The Spin Cycle: Nanoresearch could lead to next generation of transistors
(PhysOrg.com) -- For decades, the transistors inside radios, televisions and other everyday items have transmitted data by controlling the movement of the electron’s charge. Scientists now have discovered that transistors could use less energy, generate less heat and operate at higher speeds if they exploited another property of the electron: its spin.
In 1921, scientists discovered that each electron has spin—an inherent angular momentum that makes the electron twirl as it moves around an axis. Since then, researchers around the world and at Ohio University have been developing electronic devices that embed data inside an electron’s spin. The emerging field of spin electronics—or spintronics—could revolutionize memory storage devices and quantum computers.
Until now, scientists developing spin electronics have controlled spin by attaching an external magnet directly to the devices. But with the demand for smaller transistors on the rise, using a bulky magnet is not an efficient or practical way to manipulate the orientation of an electron’s spin, said Sergio Ulloa, professor of physics and astronomy at Ohio University.
“The holy grail in spintronics is to address spin with something other than magnets,” said Ulloa. “An electrical field is portable and easy to switch on and off.”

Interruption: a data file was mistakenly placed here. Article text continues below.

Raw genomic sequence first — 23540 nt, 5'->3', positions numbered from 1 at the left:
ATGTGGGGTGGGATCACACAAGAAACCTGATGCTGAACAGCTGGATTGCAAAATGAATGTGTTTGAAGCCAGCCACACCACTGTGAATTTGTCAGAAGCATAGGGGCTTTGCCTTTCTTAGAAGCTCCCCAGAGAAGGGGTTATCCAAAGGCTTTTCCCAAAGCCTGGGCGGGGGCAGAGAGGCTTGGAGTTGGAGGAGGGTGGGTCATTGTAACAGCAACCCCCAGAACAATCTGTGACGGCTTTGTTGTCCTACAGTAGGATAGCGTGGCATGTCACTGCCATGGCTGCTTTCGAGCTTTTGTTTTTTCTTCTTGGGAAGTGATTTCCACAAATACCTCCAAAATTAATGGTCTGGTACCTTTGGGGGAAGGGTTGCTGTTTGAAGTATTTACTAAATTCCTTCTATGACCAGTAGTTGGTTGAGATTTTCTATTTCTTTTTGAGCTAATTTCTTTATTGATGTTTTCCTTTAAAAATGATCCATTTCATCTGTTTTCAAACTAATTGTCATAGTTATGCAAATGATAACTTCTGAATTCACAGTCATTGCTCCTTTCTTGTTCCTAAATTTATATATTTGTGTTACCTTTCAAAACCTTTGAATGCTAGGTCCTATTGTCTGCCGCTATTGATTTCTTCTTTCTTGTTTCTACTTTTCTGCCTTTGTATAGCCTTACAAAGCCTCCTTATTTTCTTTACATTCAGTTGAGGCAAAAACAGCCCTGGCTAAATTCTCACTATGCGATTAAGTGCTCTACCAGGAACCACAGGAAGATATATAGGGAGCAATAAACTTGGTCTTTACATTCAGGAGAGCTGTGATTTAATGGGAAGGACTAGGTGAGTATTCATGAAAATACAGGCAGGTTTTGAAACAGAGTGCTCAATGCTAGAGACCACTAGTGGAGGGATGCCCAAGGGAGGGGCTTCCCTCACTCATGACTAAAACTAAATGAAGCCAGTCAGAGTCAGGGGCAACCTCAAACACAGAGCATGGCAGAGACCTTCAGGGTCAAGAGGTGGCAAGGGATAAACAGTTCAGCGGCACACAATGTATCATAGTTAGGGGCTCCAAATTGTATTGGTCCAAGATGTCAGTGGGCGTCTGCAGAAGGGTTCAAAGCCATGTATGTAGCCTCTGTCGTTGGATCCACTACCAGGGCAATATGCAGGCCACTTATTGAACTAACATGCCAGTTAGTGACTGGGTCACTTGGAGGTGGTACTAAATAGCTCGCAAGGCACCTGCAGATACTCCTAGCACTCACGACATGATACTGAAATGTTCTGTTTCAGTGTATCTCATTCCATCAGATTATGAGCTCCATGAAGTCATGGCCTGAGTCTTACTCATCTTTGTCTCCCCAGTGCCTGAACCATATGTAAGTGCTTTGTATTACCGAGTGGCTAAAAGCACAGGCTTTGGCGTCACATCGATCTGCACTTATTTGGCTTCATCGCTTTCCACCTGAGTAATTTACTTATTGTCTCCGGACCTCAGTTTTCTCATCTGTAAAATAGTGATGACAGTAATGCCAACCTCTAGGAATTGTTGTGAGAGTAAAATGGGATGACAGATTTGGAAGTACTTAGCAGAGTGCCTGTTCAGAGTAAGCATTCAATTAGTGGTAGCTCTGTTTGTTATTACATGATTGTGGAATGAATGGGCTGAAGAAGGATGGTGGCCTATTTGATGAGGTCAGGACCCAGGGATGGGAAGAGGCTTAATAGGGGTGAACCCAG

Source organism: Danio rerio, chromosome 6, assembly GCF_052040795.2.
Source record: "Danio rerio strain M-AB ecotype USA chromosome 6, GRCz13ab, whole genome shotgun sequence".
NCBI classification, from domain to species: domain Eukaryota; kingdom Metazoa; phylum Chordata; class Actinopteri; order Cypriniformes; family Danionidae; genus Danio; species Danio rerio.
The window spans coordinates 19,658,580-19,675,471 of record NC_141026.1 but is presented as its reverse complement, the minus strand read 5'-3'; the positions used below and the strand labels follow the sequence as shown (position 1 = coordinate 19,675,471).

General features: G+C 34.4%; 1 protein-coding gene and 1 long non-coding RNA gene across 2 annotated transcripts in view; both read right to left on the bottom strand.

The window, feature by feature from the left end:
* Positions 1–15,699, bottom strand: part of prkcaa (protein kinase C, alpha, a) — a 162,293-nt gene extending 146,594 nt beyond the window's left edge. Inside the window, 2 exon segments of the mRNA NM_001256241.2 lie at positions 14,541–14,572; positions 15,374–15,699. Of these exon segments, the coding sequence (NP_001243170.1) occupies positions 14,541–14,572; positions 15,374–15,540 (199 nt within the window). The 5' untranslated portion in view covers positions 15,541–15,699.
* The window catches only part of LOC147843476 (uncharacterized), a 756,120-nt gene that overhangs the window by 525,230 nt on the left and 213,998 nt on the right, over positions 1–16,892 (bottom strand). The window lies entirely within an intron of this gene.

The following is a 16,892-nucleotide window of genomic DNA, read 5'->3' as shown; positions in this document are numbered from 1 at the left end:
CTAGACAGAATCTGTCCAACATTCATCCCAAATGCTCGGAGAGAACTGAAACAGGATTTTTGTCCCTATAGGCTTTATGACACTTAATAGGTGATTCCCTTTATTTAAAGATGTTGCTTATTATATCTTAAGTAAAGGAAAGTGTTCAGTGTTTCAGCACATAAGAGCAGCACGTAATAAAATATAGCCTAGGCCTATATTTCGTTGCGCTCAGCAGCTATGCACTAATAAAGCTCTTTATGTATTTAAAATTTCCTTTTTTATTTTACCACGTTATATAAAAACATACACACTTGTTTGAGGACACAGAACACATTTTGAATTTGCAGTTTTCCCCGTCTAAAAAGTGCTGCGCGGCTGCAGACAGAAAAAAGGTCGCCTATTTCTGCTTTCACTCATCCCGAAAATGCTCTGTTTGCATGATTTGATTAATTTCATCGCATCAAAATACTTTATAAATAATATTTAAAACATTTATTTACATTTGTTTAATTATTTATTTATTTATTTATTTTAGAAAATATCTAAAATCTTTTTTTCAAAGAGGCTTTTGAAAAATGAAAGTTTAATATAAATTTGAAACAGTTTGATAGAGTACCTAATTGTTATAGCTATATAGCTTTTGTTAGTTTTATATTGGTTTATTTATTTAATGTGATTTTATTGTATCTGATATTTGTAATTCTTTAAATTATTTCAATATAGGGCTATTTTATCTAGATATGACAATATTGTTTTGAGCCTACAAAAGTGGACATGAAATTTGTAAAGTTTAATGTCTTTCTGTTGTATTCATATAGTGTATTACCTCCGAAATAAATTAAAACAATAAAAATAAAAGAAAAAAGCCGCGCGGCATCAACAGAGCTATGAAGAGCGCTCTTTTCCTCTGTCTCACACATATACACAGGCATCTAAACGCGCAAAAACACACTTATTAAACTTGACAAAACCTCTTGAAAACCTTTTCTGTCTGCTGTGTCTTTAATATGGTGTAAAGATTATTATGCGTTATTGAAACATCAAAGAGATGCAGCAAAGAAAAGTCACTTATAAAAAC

Ulloa and graduate student Anh Tuan Ngo helped solve this problem by providing theoretical modeling for a recent experiment that was the first to successfully control an electron’s spin using purely electrical fields. These findings were published in the journal Nature Nanotechnology.
The team collaborated with a research group at the University of Cincinnati, led by Philippe Debray and Marc Cahay. Debray conceived and designed the experiments. The Ohio University researchers’ calculations explained the behavior of the electrons in Debray’s experimental conditions and predicted how strong the electric field’s control over the spin would be.
Their research also revealed one of the key conditions of the experiment—that the tiny connection along which the electrons travel in the device must be asymmetrical.
“Imagine that you’re walking through a forest and there are mountains on either side of you. If on one side the mountains are taller, you will be able to tell which direction you are walking,” Ulloa said. “The electron will know there is asymmetry, and its spin will be able to tell which way is up.”
Controlling spin electronically has major implications for the future of novel devices such as transistors, but this experiment is only the first step of many, Ulloa said. The next step would be to rework the experiment so that it could be performed at a higher, more practical temperature not requiring the use of liquid helium.